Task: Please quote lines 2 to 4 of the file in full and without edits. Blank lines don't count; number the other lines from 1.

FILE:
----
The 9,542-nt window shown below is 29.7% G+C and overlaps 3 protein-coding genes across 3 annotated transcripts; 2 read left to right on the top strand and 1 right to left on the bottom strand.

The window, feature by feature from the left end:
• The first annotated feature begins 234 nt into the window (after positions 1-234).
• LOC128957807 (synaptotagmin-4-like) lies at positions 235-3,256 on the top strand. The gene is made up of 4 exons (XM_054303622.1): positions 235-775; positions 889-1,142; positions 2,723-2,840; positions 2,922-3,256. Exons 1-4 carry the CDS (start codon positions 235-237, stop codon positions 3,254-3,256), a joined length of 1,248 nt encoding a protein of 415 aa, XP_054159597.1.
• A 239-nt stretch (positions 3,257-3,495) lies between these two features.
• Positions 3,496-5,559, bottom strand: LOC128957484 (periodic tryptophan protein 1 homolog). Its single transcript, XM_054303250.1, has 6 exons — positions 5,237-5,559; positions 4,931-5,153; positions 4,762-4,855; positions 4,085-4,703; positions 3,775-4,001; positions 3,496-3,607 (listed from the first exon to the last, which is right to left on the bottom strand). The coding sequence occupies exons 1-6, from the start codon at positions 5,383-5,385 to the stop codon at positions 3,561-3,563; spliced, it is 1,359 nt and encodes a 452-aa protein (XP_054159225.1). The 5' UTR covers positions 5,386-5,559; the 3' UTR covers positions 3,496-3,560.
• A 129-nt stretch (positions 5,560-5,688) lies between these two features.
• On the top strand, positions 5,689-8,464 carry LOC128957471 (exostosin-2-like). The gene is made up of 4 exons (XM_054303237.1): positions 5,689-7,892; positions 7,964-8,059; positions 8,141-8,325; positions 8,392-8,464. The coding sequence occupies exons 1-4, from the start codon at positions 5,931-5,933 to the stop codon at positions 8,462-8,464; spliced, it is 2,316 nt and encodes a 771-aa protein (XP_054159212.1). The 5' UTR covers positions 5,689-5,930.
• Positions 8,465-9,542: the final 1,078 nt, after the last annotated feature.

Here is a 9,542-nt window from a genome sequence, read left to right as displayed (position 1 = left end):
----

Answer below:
The window, feature by feature from the left end:
• The first annotated feature begins 234 nt into the window (after positions 1-234).
• LOC128957807 (synaptotagmin-4-like) lies at positions 235-3,256 on the top strand. The gene is made up of 4 exons (XM_054303622.1): positions 235-775; positions 889-1,142; positions 2,723-2,840; positions 2,922-3,256. Exons 1-4 carry the CDS (start codon positions 235-237, stop codon positions 3,254-3,256), a joined length of 1,248 nt encoding a protein of 415 aa, XP_054159597.1.